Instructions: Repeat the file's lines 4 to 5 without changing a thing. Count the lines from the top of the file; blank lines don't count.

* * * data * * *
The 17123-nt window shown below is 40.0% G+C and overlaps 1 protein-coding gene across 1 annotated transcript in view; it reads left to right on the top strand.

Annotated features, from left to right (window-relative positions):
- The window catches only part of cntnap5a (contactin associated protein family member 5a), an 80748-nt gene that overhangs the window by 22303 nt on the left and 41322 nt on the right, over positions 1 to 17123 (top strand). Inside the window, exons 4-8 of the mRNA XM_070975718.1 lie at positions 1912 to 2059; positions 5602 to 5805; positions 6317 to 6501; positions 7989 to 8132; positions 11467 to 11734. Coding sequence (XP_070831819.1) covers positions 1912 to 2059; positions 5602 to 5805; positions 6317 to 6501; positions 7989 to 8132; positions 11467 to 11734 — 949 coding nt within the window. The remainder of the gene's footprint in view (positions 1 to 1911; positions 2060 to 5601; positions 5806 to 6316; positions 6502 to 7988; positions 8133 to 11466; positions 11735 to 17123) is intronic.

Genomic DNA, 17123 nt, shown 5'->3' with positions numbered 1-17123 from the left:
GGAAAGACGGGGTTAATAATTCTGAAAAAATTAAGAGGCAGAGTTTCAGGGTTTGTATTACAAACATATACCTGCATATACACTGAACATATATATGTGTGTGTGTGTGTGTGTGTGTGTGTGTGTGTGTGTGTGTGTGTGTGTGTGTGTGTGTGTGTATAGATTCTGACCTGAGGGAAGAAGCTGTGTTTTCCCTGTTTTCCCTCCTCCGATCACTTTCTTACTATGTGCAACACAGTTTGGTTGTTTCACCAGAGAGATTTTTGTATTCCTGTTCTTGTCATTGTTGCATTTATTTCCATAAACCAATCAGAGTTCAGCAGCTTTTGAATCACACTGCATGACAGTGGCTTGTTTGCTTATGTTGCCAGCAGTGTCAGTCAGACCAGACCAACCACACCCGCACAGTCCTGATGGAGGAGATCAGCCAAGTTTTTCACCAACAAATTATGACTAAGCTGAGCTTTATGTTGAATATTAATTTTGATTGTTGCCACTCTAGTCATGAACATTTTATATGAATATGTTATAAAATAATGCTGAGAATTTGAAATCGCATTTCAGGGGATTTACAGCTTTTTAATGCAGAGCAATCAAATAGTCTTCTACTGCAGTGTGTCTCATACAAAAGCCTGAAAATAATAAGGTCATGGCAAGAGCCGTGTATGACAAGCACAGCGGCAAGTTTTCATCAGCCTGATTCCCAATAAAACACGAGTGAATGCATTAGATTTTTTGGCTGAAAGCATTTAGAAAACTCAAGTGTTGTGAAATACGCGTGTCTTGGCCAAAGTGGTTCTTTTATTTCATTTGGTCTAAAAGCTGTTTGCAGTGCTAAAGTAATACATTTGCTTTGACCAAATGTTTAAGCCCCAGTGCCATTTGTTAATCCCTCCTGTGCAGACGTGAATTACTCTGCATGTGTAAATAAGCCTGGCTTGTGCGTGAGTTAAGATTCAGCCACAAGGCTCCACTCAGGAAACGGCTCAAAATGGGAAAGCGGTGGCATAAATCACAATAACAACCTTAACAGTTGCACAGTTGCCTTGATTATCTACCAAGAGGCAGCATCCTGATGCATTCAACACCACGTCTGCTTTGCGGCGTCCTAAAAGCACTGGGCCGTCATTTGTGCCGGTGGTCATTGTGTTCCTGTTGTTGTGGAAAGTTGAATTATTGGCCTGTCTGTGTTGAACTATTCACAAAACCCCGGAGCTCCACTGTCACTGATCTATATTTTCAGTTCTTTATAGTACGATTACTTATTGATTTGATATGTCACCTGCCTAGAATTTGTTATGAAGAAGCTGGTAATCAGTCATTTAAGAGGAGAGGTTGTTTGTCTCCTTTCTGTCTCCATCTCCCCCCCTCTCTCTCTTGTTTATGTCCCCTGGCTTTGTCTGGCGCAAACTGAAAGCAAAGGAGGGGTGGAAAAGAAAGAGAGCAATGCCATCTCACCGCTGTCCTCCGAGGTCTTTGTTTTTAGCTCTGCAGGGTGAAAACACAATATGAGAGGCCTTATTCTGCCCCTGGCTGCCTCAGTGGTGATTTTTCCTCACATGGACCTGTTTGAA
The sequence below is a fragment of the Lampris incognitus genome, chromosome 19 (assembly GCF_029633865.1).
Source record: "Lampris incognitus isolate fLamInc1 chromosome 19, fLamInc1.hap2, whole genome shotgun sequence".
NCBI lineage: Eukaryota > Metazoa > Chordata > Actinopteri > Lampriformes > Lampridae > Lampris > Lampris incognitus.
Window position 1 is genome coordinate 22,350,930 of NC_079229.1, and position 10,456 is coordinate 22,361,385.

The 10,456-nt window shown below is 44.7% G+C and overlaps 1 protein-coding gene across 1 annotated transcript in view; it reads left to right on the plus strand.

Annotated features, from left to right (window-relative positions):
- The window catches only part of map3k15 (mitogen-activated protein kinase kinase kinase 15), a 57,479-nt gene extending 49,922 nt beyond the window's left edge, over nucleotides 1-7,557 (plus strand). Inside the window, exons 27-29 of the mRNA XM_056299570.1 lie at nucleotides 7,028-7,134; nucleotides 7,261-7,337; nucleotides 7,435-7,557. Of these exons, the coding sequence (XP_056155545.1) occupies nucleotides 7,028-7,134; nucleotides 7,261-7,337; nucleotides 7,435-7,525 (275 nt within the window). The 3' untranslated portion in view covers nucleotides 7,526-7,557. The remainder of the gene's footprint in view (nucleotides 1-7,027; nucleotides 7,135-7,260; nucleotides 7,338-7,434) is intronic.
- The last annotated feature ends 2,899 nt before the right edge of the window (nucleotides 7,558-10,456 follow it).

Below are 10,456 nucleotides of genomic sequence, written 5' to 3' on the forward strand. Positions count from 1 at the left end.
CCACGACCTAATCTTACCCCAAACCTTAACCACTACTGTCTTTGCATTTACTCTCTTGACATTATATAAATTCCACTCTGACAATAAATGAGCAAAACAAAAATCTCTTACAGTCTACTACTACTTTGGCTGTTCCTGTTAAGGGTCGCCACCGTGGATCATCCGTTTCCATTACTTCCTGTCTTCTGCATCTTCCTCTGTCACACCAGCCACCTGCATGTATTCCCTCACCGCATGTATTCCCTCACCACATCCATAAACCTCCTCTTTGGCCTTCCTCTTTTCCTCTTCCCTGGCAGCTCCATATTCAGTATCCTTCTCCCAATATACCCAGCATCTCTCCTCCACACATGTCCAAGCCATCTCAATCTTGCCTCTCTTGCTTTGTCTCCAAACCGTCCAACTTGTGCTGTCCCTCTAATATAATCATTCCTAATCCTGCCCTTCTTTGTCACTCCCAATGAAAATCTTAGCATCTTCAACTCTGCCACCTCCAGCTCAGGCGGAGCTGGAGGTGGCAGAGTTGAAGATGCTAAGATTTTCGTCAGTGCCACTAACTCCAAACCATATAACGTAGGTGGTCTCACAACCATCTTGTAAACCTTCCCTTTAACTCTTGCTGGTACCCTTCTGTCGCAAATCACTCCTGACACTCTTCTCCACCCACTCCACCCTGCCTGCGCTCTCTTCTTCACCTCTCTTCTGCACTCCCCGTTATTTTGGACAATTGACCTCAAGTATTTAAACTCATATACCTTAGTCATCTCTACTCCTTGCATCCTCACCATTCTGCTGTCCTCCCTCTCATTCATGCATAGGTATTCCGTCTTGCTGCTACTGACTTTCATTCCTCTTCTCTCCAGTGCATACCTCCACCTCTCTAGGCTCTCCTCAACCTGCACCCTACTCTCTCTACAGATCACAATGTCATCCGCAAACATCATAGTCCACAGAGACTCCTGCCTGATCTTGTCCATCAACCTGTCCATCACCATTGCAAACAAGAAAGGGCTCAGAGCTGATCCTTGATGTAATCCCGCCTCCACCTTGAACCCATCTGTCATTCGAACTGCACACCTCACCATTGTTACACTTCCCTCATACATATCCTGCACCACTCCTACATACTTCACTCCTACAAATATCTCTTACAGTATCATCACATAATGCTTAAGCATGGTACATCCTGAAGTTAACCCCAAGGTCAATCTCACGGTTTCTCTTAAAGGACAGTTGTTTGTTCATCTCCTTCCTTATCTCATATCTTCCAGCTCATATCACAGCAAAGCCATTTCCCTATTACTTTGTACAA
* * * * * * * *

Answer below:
Genomic DNA, 17123 nt, shown 5'->3' with positions numbered 1-17123 from the left:
GGAAAGACGGGGTTAATAATTCTGAAAAAATTAAGAGGCAGAGTTTCAGGGTTTGTATTACAAACATATACCTGCATATACACTGAACATATATATGTGTGTGTGTGTGTGTGTGTGTGTGTGTGTGTGTGTGTGTGTGTGTGTGTGTGTGTGTGTGTATAGATTCTGACCTGAGGGAAGAAGCTGTGTTTTCCCTGTTTTCCCTCCTCCGATCACTTTCTTACTATGTGCAACACAGTTTGGTTGTTTCACCAGAGAGATTTTTGTATTCCTGTTCTTGTCATTGTTGCATTTATTTCCATAAACCAATCAGAGTTCAGCAGCTTTTGAATCACACTGCATGACAGTGGCTTGTTTGCTTATGTTGCCAGCAGTGTCAGTCAGACCAGACCAACCACACCCGCACAGTCCTGATGGAGGAGATCAGCCAAGTTTTTCACCAACAAATTATGACTAAGCTGAGCTTTATGTTGAATATTAATTTTGATTGTTGCCACTCTAGTCATGAACATTTTATATGAATATGTTATAAAATAATGCTGAGAATTTGAAATCGCATTTCAGGGGATTTACAGCTTTTTAATGCAGAGCAATCAAATAGTCTTCTACTGCAGTGTGTCTCATACAAAAGCCTGAAAATAATAAGGTCATGGCAAGAGCCGTGTATGACAAGCACAGCGGCAAGTTTTCATCAGCCTGATTCCCAATAAAACACGAGTGAATGCATTAGATTTTTTGGCTGAAAGCATTTAGAAAACTCAAGTGTTGTGAAATACGCGTGTCTTGGCCAAAGTGGTTCTTTTATTTCATTTGGTCTAAAAGCTGTTTGCAGTGCTAAAGTAATACATTTGCTTTGACCAAATGTTTAAGCCCCAGTGCCATTTGTTAATCCCTCCTGTGCAGACGTGAATTACTCTGCATGTGTAAATAAGCCTGGCTTGTGCGTGAGTTAAGATTCAGCCACAAGGCTCCACTCAGGAAACGGCTCAAAATGGGAAAGCGGTGGCATAAATCACAATAACAACCTTAACAGTTGCACAGTTGCCTTGATTATCTACCAAGAGGCAGCATCCTGATGCATTCAACACCACGTCTGCTTTGCGGCGTCCTAAAAGCACTGGGCCGTCATTTGTGCCGGTGGTCATTGTGTTCCTGTTGTTGTGGAAAGTTGAATTATTGGCCTGTCTGTGTTGAACTATTCACAAAACCCCGGAGCTCCACTGTCACTGATCTATATTTTCAGTTCTTTATAGTACGATTACTTATTGATTTGATATGTCACCTGCCTAGAATTTGTTATGAAGAAGCTGGTAATCAGTCATTTAAGAGGAGAGGTTGTTTGTCTCCTTTCTGTCTCCATCTCCCCCCCTCTCTCTCTTGTTTATGTCCCCTGGCTTTGTCTGGCGCAAACTGAAAGCAAAGGAGGGGTGGAAAAGAAAGAGAGCAATGCCATCTCACCGCTGTCCTCCGAGGTCTTTGTTTTTAGCTCTGCAGGGTGAAAACACAATATGAGAGGCCTTATTCTGCCCCTGGCTGCCTCAGTGGTGATTTTTCCTCACATGGACCTGTTTGAA